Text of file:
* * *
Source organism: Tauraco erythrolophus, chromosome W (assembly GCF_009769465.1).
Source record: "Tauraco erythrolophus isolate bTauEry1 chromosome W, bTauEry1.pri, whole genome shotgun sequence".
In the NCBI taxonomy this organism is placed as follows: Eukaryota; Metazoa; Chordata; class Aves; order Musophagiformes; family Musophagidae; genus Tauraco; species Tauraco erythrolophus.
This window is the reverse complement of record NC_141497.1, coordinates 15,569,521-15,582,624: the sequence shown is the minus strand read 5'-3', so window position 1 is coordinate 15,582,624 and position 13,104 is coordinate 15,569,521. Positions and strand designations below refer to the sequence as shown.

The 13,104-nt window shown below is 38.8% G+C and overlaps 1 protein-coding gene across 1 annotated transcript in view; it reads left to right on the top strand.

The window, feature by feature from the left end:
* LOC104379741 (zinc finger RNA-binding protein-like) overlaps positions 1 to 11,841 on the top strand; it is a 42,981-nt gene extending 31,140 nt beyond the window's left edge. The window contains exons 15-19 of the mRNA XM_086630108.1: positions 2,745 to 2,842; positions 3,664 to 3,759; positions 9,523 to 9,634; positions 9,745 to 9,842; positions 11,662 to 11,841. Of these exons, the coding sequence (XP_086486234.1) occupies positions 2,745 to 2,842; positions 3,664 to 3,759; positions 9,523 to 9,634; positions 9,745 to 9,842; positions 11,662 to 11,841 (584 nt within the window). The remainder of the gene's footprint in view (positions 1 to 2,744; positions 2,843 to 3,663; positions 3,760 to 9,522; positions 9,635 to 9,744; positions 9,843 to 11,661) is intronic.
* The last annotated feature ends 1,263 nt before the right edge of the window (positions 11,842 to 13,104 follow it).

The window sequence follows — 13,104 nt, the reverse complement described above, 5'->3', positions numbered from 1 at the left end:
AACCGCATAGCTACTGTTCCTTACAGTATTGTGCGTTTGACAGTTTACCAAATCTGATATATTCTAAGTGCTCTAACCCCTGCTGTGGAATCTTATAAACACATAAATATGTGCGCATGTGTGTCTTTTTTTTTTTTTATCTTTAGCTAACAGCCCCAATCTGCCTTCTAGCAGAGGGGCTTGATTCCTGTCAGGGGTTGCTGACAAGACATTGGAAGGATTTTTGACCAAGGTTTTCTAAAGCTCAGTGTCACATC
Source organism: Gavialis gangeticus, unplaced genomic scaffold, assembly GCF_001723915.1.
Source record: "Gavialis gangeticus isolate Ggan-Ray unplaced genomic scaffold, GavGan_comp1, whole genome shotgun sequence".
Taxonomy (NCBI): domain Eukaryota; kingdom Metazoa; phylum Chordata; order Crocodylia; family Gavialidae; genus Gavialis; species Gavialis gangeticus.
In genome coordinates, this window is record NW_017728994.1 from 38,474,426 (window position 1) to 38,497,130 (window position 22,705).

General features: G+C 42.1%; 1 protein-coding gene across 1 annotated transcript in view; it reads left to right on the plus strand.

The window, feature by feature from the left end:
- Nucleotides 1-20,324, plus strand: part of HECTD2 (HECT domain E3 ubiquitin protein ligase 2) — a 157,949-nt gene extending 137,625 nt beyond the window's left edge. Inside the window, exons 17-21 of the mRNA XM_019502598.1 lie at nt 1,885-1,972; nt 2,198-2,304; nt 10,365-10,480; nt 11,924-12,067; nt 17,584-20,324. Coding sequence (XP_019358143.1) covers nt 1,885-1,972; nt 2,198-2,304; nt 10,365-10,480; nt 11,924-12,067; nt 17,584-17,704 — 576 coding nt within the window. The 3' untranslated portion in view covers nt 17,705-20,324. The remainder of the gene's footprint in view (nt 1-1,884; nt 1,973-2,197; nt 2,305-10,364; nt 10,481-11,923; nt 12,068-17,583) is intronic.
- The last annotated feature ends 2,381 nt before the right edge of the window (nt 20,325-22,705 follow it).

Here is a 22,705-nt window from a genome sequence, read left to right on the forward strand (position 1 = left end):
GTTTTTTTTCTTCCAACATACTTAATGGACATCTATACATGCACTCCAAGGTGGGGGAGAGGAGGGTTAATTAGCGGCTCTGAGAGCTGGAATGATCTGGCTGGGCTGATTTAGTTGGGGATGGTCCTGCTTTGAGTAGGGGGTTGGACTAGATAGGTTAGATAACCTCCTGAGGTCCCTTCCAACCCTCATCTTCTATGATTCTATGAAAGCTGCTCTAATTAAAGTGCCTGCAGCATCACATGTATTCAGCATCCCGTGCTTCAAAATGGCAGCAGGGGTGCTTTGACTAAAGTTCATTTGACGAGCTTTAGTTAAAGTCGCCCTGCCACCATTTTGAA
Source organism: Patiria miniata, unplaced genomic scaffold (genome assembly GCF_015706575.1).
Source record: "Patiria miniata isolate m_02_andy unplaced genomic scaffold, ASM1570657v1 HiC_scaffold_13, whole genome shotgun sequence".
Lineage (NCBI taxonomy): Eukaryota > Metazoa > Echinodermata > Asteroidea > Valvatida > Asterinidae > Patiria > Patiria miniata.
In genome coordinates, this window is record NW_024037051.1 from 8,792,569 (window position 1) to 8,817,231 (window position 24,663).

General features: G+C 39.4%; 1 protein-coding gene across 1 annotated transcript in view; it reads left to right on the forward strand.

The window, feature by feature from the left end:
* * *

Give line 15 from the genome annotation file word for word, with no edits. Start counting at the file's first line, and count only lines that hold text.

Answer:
General features: G+C 42.1%; 1 protein-coding gene across 1 annotated transcript in view; it reads left to right on the plus strand.